Shotgun blasts and sirens shattered the peaceful atmosphere of the small village of Milan nearly 40 years ago.
On April 1, 1968, William Cassidy, 41, and his wife Ann, 37, were brutally murdered in their rural two-story farm home. The couple was shot in the head at close range with a 12-gauge shotgun while asleep in their bed. William died instantly. Ann was taken to the hospital where she died shortly thereafter.
Even more shocking, their 12-year-old daughter Patty was beaten severely with what detectives believe was the same shotgun used to murder her parents. She was taken to the hospital and died three days later, leaving no witnesses behind.
"I couldn't believe anything like that would happen," said Ted Crawford, 70, longtime resident and Milan Township Fire Chief. "This has always been a small, quiet community."
Ed Kaczor, 62, born and raised in Milan, was 23 when he heard the news.
"Everybody was shocked," he said, remembering that day.
The slain family was discovered at about 4 a.m. by their 17-year-old son Michael. Then a senior at Milan High School, Michael told investigators he came home after work and found the massacre. A coroner determined the Cassidys were killed about 30 minutes prior to his arrival.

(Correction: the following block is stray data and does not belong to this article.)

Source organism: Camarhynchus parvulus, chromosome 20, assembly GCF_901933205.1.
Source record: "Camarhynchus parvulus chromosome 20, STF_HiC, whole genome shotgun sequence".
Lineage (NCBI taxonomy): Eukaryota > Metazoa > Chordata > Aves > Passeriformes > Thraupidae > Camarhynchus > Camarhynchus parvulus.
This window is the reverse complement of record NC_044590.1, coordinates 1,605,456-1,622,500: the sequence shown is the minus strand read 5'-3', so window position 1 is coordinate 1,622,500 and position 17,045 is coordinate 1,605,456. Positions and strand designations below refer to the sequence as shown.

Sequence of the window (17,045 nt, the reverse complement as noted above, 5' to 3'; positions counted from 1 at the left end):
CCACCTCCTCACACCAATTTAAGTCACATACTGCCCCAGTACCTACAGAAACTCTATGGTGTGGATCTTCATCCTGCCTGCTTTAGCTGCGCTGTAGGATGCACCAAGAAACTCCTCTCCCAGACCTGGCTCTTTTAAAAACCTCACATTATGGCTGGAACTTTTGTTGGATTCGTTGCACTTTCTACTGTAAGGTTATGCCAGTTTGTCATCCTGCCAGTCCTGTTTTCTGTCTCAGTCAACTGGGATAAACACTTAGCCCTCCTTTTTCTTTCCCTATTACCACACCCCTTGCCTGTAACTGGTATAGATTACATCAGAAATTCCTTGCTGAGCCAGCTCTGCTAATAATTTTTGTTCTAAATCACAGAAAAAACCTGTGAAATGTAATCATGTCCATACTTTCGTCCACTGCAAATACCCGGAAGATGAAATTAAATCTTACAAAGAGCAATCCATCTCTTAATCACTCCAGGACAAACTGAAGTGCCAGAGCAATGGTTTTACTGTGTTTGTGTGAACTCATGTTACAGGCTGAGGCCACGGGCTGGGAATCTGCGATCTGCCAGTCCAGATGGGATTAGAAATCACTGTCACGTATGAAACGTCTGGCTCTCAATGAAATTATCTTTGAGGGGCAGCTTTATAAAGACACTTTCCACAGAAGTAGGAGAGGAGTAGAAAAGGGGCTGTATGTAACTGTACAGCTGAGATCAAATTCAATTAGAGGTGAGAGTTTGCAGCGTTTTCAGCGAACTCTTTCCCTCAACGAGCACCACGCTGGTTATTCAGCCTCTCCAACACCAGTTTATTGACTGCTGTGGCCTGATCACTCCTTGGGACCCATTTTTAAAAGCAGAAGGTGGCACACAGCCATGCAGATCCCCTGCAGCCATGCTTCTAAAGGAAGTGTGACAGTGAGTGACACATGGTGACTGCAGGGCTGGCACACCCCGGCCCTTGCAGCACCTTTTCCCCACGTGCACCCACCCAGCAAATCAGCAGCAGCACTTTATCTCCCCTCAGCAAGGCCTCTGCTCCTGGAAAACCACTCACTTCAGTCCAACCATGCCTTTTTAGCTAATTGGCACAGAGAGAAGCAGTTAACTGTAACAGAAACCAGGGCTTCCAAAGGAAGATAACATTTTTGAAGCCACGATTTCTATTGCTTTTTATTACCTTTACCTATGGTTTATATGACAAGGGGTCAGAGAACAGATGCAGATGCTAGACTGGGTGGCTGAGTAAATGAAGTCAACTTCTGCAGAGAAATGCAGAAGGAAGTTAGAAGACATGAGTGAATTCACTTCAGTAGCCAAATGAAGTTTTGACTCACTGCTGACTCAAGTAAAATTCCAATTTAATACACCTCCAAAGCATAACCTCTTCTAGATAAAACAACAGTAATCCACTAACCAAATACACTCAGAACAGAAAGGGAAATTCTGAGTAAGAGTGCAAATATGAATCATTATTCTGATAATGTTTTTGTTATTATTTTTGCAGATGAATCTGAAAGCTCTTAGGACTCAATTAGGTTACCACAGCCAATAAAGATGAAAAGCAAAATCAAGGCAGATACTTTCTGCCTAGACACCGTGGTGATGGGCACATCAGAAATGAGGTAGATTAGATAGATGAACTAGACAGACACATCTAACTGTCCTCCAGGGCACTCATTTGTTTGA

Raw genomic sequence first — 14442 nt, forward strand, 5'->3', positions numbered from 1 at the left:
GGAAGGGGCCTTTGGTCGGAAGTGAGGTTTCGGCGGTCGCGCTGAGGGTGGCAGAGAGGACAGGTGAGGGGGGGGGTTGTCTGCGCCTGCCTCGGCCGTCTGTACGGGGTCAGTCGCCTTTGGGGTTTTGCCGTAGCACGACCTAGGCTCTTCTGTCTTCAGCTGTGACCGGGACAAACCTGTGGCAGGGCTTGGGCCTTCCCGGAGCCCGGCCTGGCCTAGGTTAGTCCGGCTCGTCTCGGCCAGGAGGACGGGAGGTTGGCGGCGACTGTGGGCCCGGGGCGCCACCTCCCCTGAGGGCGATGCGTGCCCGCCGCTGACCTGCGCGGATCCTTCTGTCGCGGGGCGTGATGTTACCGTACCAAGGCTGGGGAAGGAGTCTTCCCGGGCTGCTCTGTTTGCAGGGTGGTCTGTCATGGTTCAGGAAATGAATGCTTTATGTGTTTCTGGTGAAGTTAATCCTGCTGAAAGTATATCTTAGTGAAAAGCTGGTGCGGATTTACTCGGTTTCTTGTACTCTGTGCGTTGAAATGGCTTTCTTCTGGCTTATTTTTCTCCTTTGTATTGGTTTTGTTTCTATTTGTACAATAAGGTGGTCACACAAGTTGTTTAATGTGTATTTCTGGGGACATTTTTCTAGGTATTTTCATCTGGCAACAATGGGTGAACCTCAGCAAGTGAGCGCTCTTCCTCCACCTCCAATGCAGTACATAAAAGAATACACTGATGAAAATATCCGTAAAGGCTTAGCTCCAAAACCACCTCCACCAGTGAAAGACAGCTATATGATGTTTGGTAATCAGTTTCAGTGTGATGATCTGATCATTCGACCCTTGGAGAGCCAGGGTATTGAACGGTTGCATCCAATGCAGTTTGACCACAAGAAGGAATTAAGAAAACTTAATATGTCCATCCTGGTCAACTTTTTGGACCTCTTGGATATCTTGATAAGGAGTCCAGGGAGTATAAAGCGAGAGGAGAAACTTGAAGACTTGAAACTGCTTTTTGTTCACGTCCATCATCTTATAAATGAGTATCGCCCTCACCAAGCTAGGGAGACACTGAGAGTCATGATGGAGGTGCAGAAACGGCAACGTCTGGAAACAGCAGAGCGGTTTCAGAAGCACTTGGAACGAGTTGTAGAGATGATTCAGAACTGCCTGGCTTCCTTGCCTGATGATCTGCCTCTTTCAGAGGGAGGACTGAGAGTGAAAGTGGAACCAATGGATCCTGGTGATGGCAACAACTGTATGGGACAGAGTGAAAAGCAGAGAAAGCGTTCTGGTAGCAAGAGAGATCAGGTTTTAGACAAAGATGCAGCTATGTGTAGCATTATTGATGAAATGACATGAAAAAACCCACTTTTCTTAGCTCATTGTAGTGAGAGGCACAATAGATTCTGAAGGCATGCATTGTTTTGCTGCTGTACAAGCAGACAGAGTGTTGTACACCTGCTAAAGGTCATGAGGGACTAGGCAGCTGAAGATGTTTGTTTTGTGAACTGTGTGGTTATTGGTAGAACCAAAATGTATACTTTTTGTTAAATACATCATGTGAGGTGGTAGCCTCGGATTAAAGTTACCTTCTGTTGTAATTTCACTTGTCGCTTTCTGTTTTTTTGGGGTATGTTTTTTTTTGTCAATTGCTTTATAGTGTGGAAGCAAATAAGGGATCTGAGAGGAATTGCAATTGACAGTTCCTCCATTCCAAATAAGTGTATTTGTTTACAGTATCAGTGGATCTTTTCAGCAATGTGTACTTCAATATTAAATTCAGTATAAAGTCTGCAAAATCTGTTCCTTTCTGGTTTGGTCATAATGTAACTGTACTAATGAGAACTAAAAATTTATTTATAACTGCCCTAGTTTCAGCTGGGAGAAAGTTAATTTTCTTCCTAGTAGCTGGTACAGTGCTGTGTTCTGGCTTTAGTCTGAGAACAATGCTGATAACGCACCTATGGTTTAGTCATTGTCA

"The whole neighborhood was shocked when this all happened ... a farm community like we were," said Bob Reer, 69, Milan Township trustee and retired owner of Bob's Auto Wrecking in Milan. "We just couldn't figure out who could have done something like that."
After the triple homicide, a wave of fear spread through the community. Residents started locking their doors and purchased watch dogs.
Reer, who worked on cars for the Cassidys, said he knew something serious had happened that night when he heard sirens going off.
There were no signs of forced entry to the home and the only missing item was the family's own shotgun, leading investigators to believe their own weapon was used against them.
One spent shotgun shell was found near the kitchen door, but the murder weapon was never located. When deputies arrived, Truman Capote's book "In Cold Blood" was laying on the coffee table.
"There was such an irony that book was on the table," said Capt. Paul Sigsworth of the Erie County Sheriff's office.
Capote's book, a popular read at the time, depicts convicts who savagely kill a family, making note to "leave no witnesses" at the scene -- eerily similar to the Cassidy murder.
The whereabouts of Michael Cassidy are unknown. Some residents say he moved out of state and was never heard from again.